Another quarter, another big Tesla hype cycle, and the star of this season is Tesla's novel yoke-style steering wheel. Coming soon to the updated Model S if deemed legal, the radical aircraft-style design has furrowed more than a few brows, especially among those who have driven ungainly Knight Rider KITT clones. Regardless of doubts, though, Tesla appears set on rolling with the yoke, as evidenced by a prototype Model S spotted with the new wheel in San Francisco, California.
Photographed this Saturday by Twitter user @klwtts, this car appears to be an older Model S test mule, as it features no driver-facing camera by the rear-view mirror. The yoke's addition to a pre-facelift Model S suggests it may be possible to retrofit the new yoke to older vehicles—or vice versa as suggested by a since-deleted page in Tesla's configurator.
This all assumes, of course, that Tesla's yoke will wind up being legal, which as of its late January reveal, the National Highway Traffic Safety Administration couldn't say it was. The NHTSA told Road & Track it wasn't sure the yoke met Federal Motor Vehicle Safety Standards, and that it had reached out to Tesla to verify it could. Given R&T has posted no updates since, the NHTSA and Tesla have either not reached a verdict or not established contact at all—not an impossibility with Tesla's dissolution of its communications department.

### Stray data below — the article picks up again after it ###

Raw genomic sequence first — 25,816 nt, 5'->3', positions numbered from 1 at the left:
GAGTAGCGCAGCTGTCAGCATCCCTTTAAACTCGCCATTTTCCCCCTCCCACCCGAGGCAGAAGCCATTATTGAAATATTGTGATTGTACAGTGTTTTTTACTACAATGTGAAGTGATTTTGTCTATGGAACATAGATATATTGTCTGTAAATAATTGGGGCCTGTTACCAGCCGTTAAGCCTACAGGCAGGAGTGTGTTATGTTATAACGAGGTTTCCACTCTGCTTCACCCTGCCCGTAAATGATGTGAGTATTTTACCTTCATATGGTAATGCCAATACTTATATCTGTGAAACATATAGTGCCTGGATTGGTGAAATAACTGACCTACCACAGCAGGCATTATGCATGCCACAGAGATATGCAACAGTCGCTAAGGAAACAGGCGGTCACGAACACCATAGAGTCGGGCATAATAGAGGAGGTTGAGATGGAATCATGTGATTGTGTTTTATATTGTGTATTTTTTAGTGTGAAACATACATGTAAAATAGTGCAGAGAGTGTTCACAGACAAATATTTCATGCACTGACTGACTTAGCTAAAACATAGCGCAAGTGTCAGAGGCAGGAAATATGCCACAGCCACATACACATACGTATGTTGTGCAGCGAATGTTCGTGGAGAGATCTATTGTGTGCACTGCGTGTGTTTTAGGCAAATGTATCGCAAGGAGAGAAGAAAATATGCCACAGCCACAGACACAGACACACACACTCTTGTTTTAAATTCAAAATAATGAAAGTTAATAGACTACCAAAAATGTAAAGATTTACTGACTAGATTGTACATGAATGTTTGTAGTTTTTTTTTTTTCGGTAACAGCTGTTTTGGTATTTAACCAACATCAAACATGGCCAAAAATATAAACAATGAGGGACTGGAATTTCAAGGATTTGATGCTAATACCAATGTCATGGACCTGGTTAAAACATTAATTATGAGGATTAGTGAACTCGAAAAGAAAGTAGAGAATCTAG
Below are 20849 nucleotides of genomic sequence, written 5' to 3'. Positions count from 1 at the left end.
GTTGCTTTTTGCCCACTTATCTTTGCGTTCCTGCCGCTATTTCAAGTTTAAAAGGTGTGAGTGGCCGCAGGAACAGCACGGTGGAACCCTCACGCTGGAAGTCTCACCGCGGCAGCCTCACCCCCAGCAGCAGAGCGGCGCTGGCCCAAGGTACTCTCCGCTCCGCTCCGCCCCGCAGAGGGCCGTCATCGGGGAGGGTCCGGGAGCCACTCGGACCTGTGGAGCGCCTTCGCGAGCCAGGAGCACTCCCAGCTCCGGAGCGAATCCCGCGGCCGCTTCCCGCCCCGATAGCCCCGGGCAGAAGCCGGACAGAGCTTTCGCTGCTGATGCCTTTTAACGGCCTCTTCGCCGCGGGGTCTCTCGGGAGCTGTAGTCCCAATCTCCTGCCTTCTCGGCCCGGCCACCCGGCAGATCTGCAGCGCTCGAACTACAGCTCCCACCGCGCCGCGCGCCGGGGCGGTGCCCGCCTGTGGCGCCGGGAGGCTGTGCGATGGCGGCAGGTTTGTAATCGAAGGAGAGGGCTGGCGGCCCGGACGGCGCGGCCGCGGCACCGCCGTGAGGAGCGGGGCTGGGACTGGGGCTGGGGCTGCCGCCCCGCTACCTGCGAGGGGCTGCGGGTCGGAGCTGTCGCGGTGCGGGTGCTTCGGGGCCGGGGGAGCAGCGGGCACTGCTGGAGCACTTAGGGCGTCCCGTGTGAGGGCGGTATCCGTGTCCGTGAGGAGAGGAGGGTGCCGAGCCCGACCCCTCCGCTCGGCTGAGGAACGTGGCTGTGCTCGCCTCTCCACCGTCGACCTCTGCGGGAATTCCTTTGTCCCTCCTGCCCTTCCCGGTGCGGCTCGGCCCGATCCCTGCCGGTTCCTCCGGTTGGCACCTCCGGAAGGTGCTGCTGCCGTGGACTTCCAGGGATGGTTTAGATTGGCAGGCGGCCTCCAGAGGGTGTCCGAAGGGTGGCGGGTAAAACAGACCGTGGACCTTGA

Assuming Tesla's yoke vaults the legal hurdle, it may require a significantly quicker steering ratio to prevent drivers from performing a clumsy shuffle in tight turns. But with a faster steering rack and a noncircular wheel, drivers may face an elevated risk of hand or wrist injuries during crashes. In racing series where drivers use yoke-style wheels, such as Formula 1, drivers withdraw their hands from the wheel before major impacts so as not to sustain wrist injuries from a violently jerking wheel.
Race car and road car crashes obviously aren't the same animal, but are yokes really worth the possible inconvenience, never mind an escalated risk of injury in a crash? Until this reinvention of the wheel proves itself to be more than pseudo-futuristic gimmickry, we're gonna have to say no.
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